Dr. Iggy, judicial reform

Dr. Iggy, judicial reform

Dear Editor,

Dura lex sed lex. The law may be harsh, but it is the law. Diabolic.

The court seemed to have ruled purely based on the failure of the defendant's counsel to file the Memorandum of Appeal within a given/required time. Thus, Dr. Benigno "Iggy" Agbayani Jr. was sentenced and put in prison at the Manila City Jail like he was guilty or declared guilty of the crime of reckless imprudence that stemmed from the case filed by his erstwhile patient, Atty. Saul Hofilena Jr.

But the big question is, why would a client suffer because of technicality failure on the part of the lawyer? Should it not be the lawyer who must suffer and be jailed, though not necessarily suffer a massive heart attack and die inside a city jail exactly as what happened to Dr. Iggy last 5 October while serving his sentence?

Or should it be about time for the government to do a massive overhaul of our justice system and effect the much-needed, long-overdue reforms in the entire judiciary?

How rotten and corrupt is the justice system we have in the country?

You can name names and make your own count. How many rich, powerful, and famous people have been convicted of crimes and jailed (thus far) for a period of time that they deserve — compared to ordinary criminals and law offenders? It is not an overstatement by percentage to say that it is about 0 percent against 99 percent, lamentably.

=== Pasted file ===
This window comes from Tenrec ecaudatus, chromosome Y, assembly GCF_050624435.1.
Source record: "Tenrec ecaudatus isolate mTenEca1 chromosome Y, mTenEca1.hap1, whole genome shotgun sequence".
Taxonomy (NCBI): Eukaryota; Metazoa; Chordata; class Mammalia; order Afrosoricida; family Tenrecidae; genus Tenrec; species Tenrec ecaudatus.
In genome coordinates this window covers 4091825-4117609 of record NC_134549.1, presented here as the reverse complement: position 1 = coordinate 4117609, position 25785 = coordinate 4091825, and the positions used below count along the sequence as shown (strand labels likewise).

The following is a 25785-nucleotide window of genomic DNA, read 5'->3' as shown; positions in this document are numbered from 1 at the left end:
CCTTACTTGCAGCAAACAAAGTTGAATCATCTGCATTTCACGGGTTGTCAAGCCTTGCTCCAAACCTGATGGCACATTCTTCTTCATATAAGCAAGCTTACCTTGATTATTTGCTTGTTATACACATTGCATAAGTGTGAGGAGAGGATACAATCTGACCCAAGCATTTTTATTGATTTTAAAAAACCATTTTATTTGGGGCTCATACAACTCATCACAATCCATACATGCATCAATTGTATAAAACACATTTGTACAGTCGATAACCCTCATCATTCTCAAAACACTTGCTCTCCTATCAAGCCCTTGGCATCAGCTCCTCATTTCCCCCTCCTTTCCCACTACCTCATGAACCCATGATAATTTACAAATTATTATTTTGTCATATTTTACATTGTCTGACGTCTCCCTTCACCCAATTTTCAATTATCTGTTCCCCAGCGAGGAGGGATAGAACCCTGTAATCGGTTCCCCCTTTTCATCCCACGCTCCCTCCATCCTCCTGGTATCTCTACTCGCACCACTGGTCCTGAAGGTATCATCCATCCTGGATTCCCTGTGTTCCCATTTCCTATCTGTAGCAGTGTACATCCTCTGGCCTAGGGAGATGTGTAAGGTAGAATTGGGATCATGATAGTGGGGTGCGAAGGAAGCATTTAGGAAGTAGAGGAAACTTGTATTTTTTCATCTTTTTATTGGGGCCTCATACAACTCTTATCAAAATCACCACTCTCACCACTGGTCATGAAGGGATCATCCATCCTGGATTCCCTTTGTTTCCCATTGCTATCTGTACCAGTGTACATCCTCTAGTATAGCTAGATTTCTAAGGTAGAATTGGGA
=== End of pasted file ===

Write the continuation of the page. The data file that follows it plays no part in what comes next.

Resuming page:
Crooks and criminals in important government positions (past and present) are emboldened by the very system of "justice" that prevails in our courts of law, politically pestered and corrupt as it can be — much unlike in other Asian countries where politicians and government officials are not seen and treated as demigods, and where laws and technicalities are not equal to justice. 

This is not to mention the countless others who should have been convicted and suffering for the crimes that they have committed.

The few who get convicted and punished (mostly) are the small, poor, destitute, powerless, insignificant, and uninfluential people who cannot afford to hire good (or serpent-wise) lawyers. 

Yet the biggies and chief culprits, the well-connected, well-oiled, and well-entrenched, go scot-free. The convicted and imprisoned Janet Napoles is a case in point. She became famous only when implicated in the pork barrel scams/anomalies. But where are the big fishes now, the masterminds, the real and main culprits?

In the case of Agbayani and Hofilena, the latter happens to be more famous and influential than the former, who was just an outstanding, humble, politically powerless, good-hearted, compassionate, unassuming doctor of medicine.

Are our courts of law merely arenas for lawyers to play their games, and for the crooks and thugs in the halls of power to frolic their tricks?

Reni M. Valenzuela


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